Iraq protests dig in for third week, as politicians do the same

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An Iraqi protester wearing a surgical mask gestures during clashes with security forces near the central bank in the capital Baghdad on Thursday, amid ongoing anti-government protests. — AFP

BAGHDAD — Baghdad, Nov 8, 2019 (AFP) - Anti-government protests in Iraq entered their third week with fresh bloodshed on Friday, as leaders appeared to have closed rank around the country's embattled premier.

More than a dozen demonstrators died in Baghdad and the southern port city of Basra within 24 hours, medical sources said.

That pushed the death toll since the first protests erupted on Oct. 1 closer to 300, according to a tally compiled by AFP as officials have stopped providing updated figures.

In Basra, seven protesters were killed in confrontations on Thursday and early Friday, with security forces trying to reopen roads blocked by sit-ins, medical sources said.

For a week, protesters have cut access to Basra's Umm Qasr port, which brings in most of Iraq's food and medical imports.

In Baghdad, six people died facing off against security forces on Thursday, a medical source said.

Despite the violence, thousands again flocked to the capital's main protest camp in Tahrir (Liberation) Square, with numbers swelling into Friday evening.

Among them were tribal members from the south as well as people from across the river in western Baghdad who had to circumvent road closures to reach Tahrir.

"Even if the bridges and most of the roads are closed, people are driving all the way around from far-away areas to reach Tahrir," one protester said proudly.

Security forces have sealed off four bridges to keep protesters in Tahrir from crossing the Tigris into the Green Zone, which houses parliament, the cabinet, foreign embassies and other key buildings.

"Even if it comes down to the last man, we have to enter the Green Zone and bring it down," another protester shouted.

"We'll announce our people's revolution from there against everyone who stole from us — Prime Minister Adel Abdel Mahdi, Qais Al-Khazaali, Hadi Al-Ameri!" he said.

Khazaali and Ameri are leading commanders in the Hashed Al-Shaabi paramilitary network, which has publicly backed the government after protests erupted.

It was founded in 2014 to fight Daesh (the so-called IS), drawing from a host of Shiite armed factions, many of which have close ties to Iran.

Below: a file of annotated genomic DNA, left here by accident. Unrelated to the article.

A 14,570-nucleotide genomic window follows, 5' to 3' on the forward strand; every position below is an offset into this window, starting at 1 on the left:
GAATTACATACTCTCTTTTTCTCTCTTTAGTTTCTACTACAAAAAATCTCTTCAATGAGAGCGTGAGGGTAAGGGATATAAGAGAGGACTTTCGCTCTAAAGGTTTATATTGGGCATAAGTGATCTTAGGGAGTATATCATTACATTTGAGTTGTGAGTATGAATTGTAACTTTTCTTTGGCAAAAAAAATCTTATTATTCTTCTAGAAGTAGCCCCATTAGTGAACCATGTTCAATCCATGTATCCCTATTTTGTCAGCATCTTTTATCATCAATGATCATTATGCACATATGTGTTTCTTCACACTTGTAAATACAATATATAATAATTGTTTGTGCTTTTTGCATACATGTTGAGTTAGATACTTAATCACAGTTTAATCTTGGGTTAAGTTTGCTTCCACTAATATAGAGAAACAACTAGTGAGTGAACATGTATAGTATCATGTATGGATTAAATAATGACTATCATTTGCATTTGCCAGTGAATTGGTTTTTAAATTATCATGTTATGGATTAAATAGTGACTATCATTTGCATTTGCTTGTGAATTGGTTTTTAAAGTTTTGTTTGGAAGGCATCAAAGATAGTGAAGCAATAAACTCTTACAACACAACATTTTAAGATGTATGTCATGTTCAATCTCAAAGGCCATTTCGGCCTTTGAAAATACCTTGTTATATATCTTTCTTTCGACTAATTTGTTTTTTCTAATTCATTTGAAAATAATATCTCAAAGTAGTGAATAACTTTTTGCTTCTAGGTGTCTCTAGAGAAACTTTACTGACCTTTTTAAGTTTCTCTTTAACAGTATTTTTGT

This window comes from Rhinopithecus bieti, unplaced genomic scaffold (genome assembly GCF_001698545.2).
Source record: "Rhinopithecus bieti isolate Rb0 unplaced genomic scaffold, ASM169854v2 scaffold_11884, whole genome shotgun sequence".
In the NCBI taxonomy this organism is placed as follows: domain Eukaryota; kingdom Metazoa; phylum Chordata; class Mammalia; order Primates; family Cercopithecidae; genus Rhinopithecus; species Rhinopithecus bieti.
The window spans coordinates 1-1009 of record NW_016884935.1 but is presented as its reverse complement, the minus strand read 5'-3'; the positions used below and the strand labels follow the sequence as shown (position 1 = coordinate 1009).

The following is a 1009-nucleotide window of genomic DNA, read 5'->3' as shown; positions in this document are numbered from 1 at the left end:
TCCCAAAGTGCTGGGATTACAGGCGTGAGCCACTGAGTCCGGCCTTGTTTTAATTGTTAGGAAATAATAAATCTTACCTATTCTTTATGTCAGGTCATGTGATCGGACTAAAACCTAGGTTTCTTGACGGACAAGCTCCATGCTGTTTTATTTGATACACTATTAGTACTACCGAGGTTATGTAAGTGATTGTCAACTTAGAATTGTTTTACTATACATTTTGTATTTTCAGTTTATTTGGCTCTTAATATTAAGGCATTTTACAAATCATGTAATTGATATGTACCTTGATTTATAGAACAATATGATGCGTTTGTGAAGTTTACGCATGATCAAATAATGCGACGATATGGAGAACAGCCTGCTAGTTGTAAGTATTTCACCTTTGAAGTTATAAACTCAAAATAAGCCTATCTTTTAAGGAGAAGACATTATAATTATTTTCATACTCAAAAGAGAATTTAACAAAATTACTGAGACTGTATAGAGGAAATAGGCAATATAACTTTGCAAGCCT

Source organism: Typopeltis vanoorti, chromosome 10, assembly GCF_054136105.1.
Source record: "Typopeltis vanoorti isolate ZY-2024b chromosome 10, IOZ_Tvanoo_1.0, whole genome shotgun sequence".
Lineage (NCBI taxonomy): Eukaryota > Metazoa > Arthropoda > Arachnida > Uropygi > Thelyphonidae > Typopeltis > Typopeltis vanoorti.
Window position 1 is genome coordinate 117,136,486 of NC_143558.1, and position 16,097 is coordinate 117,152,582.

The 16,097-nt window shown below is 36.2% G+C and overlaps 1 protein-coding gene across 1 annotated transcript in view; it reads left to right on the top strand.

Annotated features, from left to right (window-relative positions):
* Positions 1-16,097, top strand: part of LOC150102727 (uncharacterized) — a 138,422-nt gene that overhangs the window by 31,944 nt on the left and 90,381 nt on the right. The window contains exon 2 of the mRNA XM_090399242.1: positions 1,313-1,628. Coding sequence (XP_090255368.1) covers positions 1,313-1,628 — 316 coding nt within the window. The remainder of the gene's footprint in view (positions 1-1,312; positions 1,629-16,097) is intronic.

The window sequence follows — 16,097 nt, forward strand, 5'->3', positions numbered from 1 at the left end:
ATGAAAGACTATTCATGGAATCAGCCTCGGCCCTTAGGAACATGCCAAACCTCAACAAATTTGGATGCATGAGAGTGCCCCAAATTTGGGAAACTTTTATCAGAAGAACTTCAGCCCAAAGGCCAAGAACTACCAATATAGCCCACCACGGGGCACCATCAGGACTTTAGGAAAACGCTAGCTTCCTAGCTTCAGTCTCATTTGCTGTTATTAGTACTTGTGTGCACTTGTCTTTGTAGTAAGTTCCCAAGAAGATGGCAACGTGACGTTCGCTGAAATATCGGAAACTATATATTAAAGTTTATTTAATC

On Friday, a Hashed source said that the network had brought in hundreds of reinforcements to protect government buildings in the Green Zone from any attempt by protesters to storm them.

The main lines of defense remain the bridges, where security forces have built up barricades, fired volleys of tear gas and stun grenades and resumed using live ammunition.

Fired at point-blank range, the tear gas canisters have pierced protesters' skulls and chests, killing at least 16 people, according to the United Nations.

Amnesty International said it has found the military-grade canisters were Serbian- and Iranian-made.

Rights groups have also raised the alarm over the arrest and intimidation of activists and medics, who have reported being shadowed by unidentified security forces.

In Missan province, two activists were killed on Wednesday by unknown assailants, security sources said.

Public anger erupted last month over widespread corruption and lack of jobs, then escalated into calls for the entire ruling system to be overturned.

Oil-rich Iraq is OPEC's second biggest producer, but one in five people live in poverty and youth unemployment stands at 25 percent, according to the World Bank.

It is ranked the 12th most corrupt country in the world, according to Transparency International.

Abdel Mahdi came to power in October 2018 pledging to tackle those issues but now stands accused of overseeing the bloody crackdown of protests.

"Abdel Mahdi's position means more to him than the blood of Iraqis," charged a tribal dignitary who was protesting in Baghdad on Friday.

The premier's position looked precarious when protests began: the two sponsors of his government seemed to agree on his ouster and parliament demanded he appear for questioning.

He even prepared a resignation speech to deliver live on television, government sources said, but top leaders appear to have reached a consensus he would stay.

Moqtada Sadr, the populist cleric who had been the most vocal about the government's ouster, has gone silent amid reports he is in neighboring Iran.

In an apparent projection of normalcy, state television aired a recorded address by Abdel Mahdi to cabinet ministers on Thursday in which he discussed the 2020 budget.

He has proposed a series of reforms to appease protesters, including hiring drives, raising welfare and launching infrastructure projects.

On Friday, the country's top Shiite cleric Grand Ayatollah Ali Sistani said there should be "no more procrastination" on finding a "road-map" to end the crisis. — AFP


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